The tiny effects of respiratory masks on physiological, subjective, and behavioral measures under mental load in a randomized controlled trial
Since the outbreak of the coronavirus disease (COVID-19), face coverings are recommended to diminish person-to-person transmission of the SARS-CoV-2 virus. Some public debates concern claims regarding risks caused by wearing face masks, like, e.g., decreased blood oxygen levels and impaired cognitive capabilities. The present, pre-registered study aims to contribute clarity by delivering a direct comparison of wearing an N95 respirator and wearing no face covering. We focused on a demanding situation to show that cognitive efficacy and individual states are equivalent in both conditions. We conducted a randomized-controlled crossover trial with 44 participants. Participants performed the task while wearing an N95 FFR versus wearing none. We measured physiological (blood oxygen saturation and heart rate variability), behavioral (parameters of performance in the task), and subjective (perceived mental load) data to substantiate our assumption as broadly as possible. We analyzed data regarding both statistical equivalence and differences. All of the investigated dimensions showed statistical equivalence given our pre-registered equivalence boundaries. None of the dimensions showed a significant difference between wearing an FFR and not wearing an FFR.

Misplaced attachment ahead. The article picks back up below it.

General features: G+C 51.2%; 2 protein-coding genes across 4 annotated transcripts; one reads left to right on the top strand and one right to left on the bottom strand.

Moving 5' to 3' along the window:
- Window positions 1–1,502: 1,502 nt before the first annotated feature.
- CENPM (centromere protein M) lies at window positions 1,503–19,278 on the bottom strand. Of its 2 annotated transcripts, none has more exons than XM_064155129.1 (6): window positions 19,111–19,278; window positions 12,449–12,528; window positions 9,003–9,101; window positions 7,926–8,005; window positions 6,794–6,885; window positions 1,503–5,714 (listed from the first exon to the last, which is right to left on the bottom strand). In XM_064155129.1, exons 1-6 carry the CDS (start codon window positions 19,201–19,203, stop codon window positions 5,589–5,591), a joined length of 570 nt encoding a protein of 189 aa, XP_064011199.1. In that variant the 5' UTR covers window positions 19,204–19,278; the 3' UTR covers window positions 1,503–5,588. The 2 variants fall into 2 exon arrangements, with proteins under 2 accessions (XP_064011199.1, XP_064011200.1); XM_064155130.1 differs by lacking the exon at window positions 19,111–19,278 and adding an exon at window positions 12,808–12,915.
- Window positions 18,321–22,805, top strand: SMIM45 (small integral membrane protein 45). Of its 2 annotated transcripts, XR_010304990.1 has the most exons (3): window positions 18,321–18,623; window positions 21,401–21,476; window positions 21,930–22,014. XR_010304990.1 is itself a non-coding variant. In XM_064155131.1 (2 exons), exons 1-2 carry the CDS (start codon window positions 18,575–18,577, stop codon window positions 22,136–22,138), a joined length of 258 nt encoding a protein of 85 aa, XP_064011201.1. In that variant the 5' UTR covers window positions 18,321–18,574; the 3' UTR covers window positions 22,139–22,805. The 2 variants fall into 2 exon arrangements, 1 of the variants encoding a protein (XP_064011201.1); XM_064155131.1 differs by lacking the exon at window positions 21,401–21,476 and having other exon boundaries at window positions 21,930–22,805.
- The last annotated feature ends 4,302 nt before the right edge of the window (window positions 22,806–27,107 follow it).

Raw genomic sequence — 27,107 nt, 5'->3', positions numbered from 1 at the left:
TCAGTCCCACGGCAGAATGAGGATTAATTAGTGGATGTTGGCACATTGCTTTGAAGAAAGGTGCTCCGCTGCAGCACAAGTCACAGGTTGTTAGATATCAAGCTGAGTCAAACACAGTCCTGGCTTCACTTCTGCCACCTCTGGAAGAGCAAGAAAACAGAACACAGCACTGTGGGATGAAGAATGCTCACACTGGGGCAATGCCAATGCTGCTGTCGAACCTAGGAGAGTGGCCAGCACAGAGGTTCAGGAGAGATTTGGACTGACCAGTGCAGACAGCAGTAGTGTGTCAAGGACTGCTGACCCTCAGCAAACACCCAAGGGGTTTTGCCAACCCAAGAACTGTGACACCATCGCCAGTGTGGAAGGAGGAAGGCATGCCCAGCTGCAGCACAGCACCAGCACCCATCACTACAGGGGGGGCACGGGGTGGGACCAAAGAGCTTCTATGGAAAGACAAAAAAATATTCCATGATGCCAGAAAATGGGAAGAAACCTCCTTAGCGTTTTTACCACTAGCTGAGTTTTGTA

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Published in: Scientific Reports, 10.1038/s41598-021-99100-7, Springer Nature